while now ! , That's it bv Jove! I'ItVi
make me some dickeys; don't -want Vm u.
than Satan wants hnlv-w:itr but !.,...' . '
... .j UMlj 1.,
here nor there ; I shall insist upon lar tan-'I
measure of my throat! bachelors liaveto'l'
fussy. There's a pretty kettle of tih now ,? '
she'll have to stand on a cricket or 1 -lli ,3,e,
get on my knees to her. : Solomon t'.iuln't fix's, -thing'better
; deuce take me if I ctuldj,t s.,-v '
right thing then ! This fitting dick.-vs "isa'ti
of time too. Dickeys isn't to be ot n' Tn a jirrr
rial lo, there's the door bell ! there's aWrtw
thumped down in the r-ntrv ! h Mrs. Ls
home? Mrs. Legare! I like that now. Haif!
been in love a whole week with Mrs. Lc".t...
Never mind, may be she's a widow ! lr;rE,
tramp, up comes those masculine .feet up Maj
handsome fellow, too ! Nebuchadnezzar!
If I ever heard a kiss in my hie 1 Ii arb-.
then! I won't stand it! it's an invasion of rs
rights; I'll listen at the door as I'm a sihm',-Wh-at
right have sea captains on shore, I'd iiksg.
know? Cotifouud it all ! Well, I always tr
women wer'nt worth thinking of; a set of d
little monkeys, changeable as a rain how, sir
as parrots, as full of tricks as conjurers, stubborn
mules,' vain as peacocks, noisy as manifsanlti
of the 44 Old Harry'! aH the" time ! There's 'h,
lilahn now ; didn't she take the strctvt.l s;
Sampson ? and wer'nt 44 Si sent" and " Judith" k
fiends, ar.d' didn't the little mnix of a "Hero;'
dance John the Baptist's head off? Didn't Sai
44 raise Cain" with Abraham, till he packed Ikr-'f
og ? Then there was :well, the les said uffisl
the better ! but didn't Eve the foremotlier f::
whole concern, have one talk too many witii iJ
"old serpent !" 'Of course, she didn't d i.
else ! Glad I never set any of my younnff-,!:
on any o'em ! Where's my ciar case I l.A
tormeuted this room is ! L
In his lecture, lately, at Boston, Dr. kl
related that, wishing to explain to a little gnl rr-
manner in which the lobster cast its shell, wher.
has out grown it, he said
'What do you when you have out-grown vor
clothes? You throw them aside, don't you f'
40,' replied the little one, ' we let oat tktufi
The doctor confessed she had the advMiaje '-
him there.
A fool, a barber, and a bald-headed maa travels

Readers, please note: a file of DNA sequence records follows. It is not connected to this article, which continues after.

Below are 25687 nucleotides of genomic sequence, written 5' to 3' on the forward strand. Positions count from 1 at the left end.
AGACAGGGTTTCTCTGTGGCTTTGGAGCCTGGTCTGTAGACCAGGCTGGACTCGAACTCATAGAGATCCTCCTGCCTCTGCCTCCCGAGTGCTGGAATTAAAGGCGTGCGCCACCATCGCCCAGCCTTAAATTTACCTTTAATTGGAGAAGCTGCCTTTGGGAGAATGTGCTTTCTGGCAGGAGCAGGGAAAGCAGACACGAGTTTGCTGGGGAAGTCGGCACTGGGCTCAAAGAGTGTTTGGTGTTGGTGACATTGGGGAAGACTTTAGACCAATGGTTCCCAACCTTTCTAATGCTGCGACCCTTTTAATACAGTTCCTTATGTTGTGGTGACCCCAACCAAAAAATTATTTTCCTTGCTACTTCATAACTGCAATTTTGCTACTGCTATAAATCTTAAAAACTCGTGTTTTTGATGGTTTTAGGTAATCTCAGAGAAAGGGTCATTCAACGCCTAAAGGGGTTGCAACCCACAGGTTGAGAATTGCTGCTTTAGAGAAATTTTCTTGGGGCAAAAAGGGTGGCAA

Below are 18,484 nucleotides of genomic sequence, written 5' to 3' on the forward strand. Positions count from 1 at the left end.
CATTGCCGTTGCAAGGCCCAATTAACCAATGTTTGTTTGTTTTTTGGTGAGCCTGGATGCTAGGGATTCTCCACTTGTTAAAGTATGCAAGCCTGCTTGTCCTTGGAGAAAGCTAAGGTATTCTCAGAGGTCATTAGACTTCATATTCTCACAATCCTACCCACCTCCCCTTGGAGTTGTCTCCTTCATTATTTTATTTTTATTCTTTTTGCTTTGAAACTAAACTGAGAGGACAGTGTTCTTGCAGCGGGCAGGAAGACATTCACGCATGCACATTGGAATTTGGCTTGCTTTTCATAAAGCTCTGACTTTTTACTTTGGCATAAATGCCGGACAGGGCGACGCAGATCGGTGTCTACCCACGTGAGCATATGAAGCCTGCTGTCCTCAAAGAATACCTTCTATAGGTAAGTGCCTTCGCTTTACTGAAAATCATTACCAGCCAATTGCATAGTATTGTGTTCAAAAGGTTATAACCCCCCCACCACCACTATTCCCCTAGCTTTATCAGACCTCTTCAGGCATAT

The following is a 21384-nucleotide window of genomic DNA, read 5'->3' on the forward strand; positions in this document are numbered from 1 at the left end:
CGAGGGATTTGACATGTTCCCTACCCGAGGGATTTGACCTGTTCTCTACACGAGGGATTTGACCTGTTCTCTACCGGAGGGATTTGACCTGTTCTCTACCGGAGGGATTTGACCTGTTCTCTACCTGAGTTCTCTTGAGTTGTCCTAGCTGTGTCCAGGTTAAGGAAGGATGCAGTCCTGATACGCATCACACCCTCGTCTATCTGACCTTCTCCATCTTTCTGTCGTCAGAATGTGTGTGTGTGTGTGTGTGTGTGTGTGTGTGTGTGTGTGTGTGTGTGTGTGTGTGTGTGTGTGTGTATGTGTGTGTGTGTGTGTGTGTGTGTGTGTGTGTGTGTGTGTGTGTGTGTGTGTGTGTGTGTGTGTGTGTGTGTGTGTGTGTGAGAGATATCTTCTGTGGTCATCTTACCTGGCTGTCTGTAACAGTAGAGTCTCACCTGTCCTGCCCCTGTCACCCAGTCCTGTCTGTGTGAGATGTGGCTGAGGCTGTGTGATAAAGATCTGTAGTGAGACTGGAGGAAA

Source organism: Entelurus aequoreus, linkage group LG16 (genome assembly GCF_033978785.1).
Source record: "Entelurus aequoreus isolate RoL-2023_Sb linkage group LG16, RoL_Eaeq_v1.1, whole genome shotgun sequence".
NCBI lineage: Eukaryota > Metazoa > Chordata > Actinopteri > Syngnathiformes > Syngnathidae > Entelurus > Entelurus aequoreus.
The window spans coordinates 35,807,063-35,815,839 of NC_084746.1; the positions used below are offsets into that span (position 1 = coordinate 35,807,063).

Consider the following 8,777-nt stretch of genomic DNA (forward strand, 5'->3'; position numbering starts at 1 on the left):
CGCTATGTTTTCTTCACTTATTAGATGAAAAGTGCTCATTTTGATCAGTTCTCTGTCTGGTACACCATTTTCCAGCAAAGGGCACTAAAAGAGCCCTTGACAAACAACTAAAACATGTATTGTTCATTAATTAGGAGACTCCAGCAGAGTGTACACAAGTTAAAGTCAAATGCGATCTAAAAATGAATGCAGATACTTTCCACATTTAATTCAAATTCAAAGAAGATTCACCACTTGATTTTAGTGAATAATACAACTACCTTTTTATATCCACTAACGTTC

together. Losing their way, they were forced
sleep in the open air, and to avert danger it
agreed to watch bv turns. The Inf. first fell totiu'
barber, who for amusement shaved the fools hea-i
while he slept; he then woke him, and thef.
raising his hand to scratch his head exclaim
4 Here's a pretty mistake ! Rascal, you have t
ed the bald headed man instead of me.'
4 Sir,'' said a little blustering man to his r'
opponent, 4 to what sect do you think I Wo
' Well, I don't exactly know,' replied the ofif.
4 but to judge from your make, size, and appeal
I should say you belonged to a class cil'el u
insect.' . '
4 Would , you be willing to undertake tie
agement of my property for your victuals an
clothes !' said Girard to a gentleman wbo was
gratulating him on his vast possession.
the reply. 'Well, that's all I get,' said the m; '
ion aire.
For the Southern Weekly Po
I am composed of 26 letters.
(I reek 10-
Mv T6. S M i o is ..qc thp trreatest ot -u0 -
-i - j i i t " - r.t
My 18, 3, C, 3, was a cruel Koman emperor
My 16, 21, 2, 9, 16, 3, 7, was the founder of
ligioh which is now believed by many oi'wJ
of people.
My 8, 15, 26, 22, 25, 4, 15 24, a Cortbage
My 7, 20, 15, 14, 21, i3,wasaKomanErape'
My 23, 9, 20, 15, 18, a book which
the Mahometan precepts. J
My20,:3, 10, 9, 6,16,15, 7,17, O. -";.
the most important events recorded in s
My 19, 12, 13, 3, 24, 9, 18, was the Frenc
, bassador at the court of England in the re'D
Charles the ninth. $
My 6, 9, 11, 12, 20, 1, was a king of FraD
th Capetean race.
My whole is an event which cecum
II. M.
year 1706.
Answer to Enigma in last week's Ps-
Raleigh and Gasxok Railroad.